So there's a motor in here when you press on the gas it sends an electrical signal right to this motor and opens and closes the throttle body. If you have an electronic throttle body. Like this odds, are you do not have an iac valve, because you don't need one? You have this, which could regulate your idle since it's electronic, the computer could say, hey open it up just a little bit and have the idle exactly where it needs to be. So odds are electronic throttle.

Body means you, don't have an iac and then you'll have to look for something like a vacuum leak. If your idle is fluctuating. So now that you know where to find the iac valve, let me show you how it works, because i think it's very important to understand how something works before you actually work on it. That way, you know why you're doing certain things such as cleaning it.

So i have an intake manifold here and here is the throttle body. We have the idle air control valve right on top and let me show you how this works, so the throttle body is what regulates the air going into the engine. If you just give it a little bit of gas, then it allows a little bit of air in and allows your car to accelerate. If you floor it, it opens that butterfly valve all the way.

Now, when you let off the gas - and that closes completely, how do you get air into the engine? Because you need air in here in order to keep the engine running? Well, that's where the iac comes into play, since the air can't get past that throttle plate. What this does is it allows air up in front of the throttle plate to go through this hole and back down into this hole which goes into the intake and it feeds the engine enough air to keep it idling at the proper rpm. So the computer tells this valve: hey open the valve up. We need more air or hey close the valve, because we have too much air and that's how it regulates the rpm and here's an up close view.

So you have a better idea of how this works. The air comes in right here and if the computer is saying hey close the valve, it lowers the valve and plugs that hole. If it says hey, we need more air, it opens the valve depending on how much air it needs and it'll let more air in so over time. That valve could get clogged up, for example, check out this iac with 300 000 miles on it.

You can see the valve has carbon on it, which could prevent it from closing all the way. Also, the valve stem over here has carbon deposits on it, which could really gum it up and make it stick all right. So now that you know how this works, let's go and clean it, and it's very simple. First, let's get our safety glasses on, so nothing gets in our eyes and all you're gon na need to clean.

This is some type of intake, throttle body or carburetor cleaner. Anything like that that could dissolve carbon deposits either of these will work and if you do have some type of brush a toothbrush, a pipe cleaner. Anything like that to get in there to get that carbon agitated will help very much. You don't necessarily need to have a gasket, it's super inexpensive.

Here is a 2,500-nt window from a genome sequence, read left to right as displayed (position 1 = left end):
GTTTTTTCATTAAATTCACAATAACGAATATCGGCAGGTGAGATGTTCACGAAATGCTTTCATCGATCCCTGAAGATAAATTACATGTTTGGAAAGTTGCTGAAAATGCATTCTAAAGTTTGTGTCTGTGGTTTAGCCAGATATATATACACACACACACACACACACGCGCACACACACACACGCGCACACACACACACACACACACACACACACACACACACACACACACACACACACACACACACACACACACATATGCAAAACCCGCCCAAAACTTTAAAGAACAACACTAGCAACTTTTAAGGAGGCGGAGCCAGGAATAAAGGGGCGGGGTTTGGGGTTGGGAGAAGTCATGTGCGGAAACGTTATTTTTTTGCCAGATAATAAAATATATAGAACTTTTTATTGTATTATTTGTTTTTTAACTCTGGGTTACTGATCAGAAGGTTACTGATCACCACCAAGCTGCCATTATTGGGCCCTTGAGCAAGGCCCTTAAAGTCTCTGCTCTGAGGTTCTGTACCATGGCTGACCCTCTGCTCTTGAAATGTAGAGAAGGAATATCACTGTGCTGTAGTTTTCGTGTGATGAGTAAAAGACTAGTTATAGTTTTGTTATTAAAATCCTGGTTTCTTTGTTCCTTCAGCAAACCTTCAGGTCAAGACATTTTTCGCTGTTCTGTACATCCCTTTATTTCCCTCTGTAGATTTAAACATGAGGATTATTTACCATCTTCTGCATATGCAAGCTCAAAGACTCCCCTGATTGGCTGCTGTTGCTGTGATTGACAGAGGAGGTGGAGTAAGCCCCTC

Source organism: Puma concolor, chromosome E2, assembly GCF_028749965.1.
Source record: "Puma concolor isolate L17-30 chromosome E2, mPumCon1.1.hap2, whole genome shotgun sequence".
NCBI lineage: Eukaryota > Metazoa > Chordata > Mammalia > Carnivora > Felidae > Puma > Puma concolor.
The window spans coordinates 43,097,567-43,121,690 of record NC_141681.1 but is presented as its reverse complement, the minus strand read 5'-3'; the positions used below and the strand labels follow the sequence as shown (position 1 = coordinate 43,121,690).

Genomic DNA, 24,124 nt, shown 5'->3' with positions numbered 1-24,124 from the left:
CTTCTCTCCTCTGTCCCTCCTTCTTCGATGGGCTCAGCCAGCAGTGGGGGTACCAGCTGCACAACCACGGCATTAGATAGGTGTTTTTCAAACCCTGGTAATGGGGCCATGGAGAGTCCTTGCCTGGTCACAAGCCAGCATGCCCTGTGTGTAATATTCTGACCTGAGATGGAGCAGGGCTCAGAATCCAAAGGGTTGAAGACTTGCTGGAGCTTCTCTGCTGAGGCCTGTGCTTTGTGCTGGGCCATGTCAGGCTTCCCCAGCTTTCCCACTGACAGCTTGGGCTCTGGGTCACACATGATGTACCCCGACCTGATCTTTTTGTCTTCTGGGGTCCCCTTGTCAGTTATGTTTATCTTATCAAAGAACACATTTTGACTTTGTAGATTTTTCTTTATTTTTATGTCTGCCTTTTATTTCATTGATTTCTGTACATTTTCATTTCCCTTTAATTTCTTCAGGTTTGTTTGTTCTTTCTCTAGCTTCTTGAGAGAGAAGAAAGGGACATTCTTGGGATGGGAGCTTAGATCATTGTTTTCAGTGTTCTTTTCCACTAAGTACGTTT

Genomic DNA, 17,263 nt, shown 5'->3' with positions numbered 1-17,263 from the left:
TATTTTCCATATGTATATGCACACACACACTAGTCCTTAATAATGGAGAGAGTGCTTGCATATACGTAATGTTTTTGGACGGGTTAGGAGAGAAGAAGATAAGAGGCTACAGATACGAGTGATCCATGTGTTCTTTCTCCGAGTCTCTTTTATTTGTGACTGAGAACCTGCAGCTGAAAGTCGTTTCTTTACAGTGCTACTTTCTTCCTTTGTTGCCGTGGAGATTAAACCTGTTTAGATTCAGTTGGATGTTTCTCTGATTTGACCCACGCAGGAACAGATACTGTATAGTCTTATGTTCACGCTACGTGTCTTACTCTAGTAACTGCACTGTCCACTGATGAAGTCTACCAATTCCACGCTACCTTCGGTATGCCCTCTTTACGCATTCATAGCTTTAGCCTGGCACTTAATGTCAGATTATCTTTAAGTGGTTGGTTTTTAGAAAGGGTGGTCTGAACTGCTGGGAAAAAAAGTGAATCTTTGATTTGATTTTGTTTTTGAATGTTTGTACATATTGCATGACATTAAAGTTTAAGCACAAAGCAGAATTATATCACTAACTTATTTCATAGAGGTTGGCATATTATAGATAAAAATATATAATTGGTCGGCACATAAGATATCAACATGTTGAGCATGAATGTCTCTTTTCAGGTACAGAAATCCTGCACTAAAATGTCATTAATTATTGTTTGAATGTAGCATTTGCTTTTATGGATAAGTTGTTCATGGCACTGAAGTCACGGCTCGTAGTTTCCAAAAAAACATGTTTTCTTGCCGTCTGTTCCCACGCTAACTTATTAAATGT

This was like two bucks, it's good to have when you reinstall it that way. You know for sure you don't have any vacuum leaks and then finally, you're gon na need some type of socket set. Very simple: let's go and remove our idle air control valve. So first we need to unplug the electrical connector from the valve.

Then there's two bolts that need to be unscrewed. So, let's break the first one loose and unscrew it the rest of the way. Good then break the second one loose and unscrew that the rest of the way, and now the idle air control valve can be removed. The last thing to do is to tape off the opening that goes into the intake, so no dirt or debris gets into your engine beautiful, and it really is that simple to remove the idle air control valve and it's even easier to clean it.

Now, let's remove the iac from the mustang, and this is a similar process. Unplug the electrical connector then remove the rubber intake tube, and now we can remove the two bolts holding in the iac starting at the top good and to get to the bottom one. I'm removing the pcv hose and now we can unscrew the bottom bolt with the bolt removed. Now the iac comes right out and the gasket fell off.

So, let's get that as well and then finally tape off the hole so no dirt or debris gets into the engine all right so now that we have both of the idle air control valves removed. Let's go take a look at how dirty they are starting with the truck. If you take a look in here, you can see the carbon deposits which doesn't look that bad, but you can definitely tell it's dirty. Also, the valve looks like it's stuck closed.

Yep. Would you look at that? The valve was stuck in the closed position and that's definitely why the engine was idling so low. Now, let's take a look at the idle air control valve on the mustang and it's a little bit different. The air comes in through here and it exits through here and looking at this valve.